Mohammed Albayati is a third-year doctoral candidate in the Mechanical Engineering department and recently received a Graduate Certificate in Advanced System Engineering. He is working as a graduate research assistant at the UTC Institute for Advanced Systems Engineering (UTC-IASE). 


Albayati spent his undergraduate years in Iraq at the University of Tikrit. Soon after, he began a career with the North Refineries Company (NRC) as a project engineer. While there, he worked in isomerization unit installation and was part of the boiler installation team. 


After several years with the company, Albayati was offered a scholarship. He came to America in 2013 to pursue his masters at the University of New Haven. While there, he was given the Certificate of Advanced Level in English Language by ELS Language Centers  and was awarded the 2016 Mechanical Engineering Award for Superior Academic Performance.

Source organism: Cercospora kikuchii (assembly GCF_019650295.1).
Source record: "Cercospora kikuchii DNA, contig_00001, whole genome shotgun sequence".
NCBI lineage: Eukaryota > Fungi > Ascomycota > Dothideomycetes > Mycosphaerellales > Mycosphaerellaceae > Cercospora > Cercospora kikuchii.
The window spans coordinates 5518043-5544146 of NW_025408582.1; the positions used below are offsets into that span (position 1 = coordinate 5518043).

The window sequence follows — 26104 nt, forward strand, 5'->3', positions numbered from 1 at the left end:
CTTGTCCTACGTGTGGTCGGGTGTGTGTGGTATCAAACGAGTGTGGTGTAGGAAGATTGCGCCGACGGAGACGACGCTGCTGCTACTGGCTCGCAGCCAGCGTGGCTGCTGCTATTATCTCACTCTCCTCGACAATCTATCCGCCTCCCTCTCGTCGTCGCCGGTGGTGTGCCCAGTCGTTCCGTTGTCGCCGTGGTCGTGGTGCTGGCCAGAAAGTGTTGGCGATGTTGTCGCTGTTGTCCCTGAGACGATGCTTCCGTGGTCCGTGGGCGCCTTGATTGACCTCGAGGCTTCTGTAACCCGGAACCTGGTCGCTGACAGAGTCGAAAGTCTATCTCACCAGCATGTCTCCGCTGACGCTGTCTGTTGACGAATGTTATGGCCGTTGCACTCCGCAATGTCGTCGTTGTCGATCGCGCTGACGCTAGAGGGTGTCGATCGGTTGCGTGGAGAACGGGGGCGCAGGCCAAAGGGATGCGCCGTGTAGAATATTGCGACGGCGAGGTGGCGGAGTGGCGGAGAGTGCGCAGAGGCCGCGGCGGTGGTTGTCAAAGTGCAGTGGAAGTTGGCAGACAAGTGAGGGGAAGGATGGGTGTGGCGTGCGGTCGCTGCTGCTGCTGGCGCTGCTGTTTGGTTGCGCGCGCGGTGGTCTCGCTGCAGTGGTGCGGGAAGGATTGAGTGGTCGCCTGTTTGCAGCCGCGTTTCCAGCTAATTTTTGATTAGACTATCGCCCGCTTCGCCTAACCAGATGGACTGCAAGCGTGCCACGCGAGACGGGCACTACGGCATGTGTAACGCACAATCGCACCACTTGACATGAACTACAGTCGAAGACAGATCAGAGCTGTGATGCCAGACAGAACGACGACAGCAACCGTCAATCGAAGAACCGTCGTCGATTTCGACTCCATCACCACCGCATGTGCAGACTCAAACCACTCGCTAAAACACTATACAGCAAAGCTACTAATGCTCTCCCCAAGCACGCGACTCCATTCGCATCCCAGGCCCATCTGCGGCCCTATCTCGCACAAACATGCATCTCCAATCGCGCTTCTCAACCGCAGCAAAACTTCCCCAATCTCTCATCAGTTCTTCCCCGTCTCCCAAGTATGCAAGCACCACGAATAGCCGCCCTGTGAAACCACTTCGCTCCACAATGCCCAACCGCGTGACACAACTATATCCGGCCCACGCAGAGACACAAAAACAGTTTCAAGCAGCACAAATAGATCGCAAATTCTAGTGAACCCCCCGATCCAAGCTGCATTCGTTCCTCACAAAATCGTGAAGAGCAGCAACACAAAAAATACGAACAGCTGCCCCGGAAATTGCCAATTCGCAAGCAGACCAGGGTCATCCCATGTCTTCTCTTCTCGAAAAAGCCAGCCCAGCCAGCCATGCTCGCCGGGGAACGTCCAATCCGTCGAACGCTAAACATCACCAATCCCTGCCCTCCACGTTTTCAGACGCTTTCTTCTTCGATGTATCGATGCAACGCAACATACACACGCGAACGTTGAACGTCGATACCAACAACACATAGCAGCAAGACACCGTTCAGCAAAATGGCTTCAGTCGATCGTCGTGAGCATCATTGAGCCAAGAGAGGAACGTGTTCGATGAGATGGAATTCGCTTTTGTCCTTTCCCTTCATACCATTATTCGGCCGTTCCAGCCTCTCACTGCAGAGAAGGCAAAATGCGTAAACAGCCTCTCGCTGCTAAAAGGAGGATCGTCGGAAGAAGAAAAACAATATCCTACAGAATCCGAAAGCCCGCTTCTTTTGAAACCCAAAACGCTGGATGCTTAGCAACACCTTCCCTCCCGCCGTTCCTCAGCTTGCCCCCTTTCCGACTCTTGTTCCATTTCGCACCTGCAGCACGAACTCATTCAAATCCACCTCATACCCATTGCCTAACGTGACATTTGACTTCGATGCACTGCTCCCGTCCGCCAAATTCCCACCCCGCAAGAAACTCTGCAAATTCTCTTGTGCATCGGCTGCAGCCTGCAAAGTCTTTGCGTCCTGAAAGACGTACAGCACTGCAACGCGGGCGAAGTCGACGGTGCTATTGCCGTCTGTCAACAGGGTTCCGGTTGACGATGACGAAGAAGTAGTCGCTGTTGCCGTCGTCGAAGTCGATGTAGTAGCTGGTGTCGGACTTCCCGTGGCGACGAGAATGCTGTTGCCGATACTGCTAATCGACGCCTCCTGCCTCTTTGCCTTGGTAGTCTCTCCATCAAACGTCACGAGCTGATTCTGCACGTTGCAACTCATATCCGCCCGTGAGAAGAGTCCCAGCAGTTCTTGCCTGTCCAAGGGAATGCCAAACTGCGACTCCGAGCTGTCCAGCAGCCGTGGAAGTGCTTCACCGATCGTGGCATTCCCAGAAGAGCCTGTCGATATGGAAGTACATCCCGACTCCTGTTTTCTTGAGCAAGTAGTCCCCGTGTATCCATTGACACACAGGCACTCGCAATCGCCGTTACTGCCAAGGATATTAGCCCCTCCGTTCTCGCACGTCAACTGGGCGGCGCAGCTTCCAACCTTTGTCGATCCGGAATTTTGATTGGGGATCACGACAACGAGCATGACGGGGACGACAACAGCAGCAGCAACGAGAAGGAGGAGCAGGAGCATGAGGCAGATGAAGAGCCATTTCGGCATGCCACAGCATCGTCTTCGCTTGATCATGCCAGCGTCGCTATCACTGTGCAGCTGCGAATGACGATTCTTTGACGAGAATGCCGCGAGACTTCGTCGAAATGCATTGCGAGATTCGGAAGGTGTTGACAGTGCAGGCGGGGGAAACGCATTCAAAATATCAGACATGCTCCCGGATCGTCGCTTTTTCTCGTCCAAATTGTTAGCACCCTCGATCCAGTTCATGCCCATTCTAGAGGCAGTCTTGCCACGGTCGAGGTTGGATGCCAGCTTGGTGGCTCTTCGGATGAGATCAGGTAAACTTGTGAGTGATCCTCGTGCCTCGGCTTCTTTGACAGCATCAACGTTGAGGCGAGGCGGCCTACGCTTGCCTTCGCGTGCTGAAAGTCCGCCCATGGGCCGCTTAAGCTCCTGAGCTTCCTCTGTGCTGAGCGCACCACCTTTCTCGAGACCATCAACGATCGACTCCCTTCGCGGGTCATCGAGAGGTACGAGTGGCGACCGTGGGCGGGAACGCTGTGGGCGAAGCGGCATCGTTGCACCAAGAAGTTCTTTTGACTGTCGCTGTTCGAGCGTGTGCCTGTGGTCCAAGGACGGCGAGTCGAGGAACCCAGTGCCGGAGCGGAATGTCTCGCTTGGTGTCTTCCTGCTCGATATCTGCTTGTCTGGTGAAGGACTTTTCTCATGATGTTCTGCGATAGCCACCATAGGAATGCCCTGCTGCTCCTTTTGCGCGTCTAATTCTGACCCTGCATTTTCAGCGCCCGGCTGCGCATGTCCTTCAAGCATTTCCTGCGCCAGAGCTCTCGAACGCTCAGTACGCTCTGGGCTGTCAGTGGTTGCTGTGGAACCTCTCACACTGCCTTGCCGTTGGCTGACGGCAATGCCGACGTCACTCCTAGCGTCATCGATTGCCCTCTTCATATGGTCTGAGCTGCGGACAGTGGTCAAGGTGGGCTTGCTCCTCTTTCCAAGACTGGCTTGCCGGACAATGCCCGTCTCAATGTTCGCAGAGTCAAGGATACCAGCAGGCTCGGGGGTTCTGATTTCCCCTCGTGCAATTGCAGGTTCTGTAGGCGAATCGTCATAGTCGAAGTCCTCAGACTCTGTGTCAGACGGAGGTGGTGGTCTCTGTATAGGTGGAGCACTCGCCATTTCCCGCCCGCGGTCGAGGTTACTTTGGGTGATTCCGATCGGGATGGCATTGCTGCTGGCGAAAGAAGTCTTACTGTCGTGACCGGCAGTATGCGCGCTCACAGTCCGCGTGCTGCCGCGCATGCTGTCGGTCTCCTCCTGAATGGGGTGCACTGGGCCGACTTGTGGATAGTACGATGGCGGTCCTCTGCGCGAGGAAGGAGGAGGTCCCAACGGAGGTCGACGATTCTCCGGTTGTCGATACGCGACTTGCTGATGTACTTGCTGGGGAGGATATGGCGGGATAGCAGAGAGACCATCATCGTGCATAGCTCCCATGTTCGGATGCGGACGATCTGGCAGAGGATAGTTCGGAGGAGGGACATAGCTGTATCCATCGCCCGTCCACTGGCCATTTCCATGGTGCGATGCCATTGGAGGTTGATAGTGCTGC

Once he obtained his masters, Albayati returned to the NRC in Iraq. He found the culture and environment no longer fit his needs, and shortly returned to America. 


In 2019, he enrolled in the University of Connecticut, where he is currently working towards his PhD in mechanical engineering. His research interest is application of System Engineering and Model Model-Based Systems Engineering approaches for product development and Manufacturing.


Albayati stresses the importance of also “developing skills outside the lab.” As a member of JLLA, he says, “it’s about building confidence in yourself, so you can move on to that next stage.”  


Away from the professional and student life, Mohammed enjoys hiking, playing soccer, gardening, and spending time with family and friends. 


Leadership in the Field

The “Leadership in Your Field” workshop was led by Mohammed Albayati and David Etim to examine the aspects of leadership encountered by aspiring graduate engineers in the academic and industrial workplace.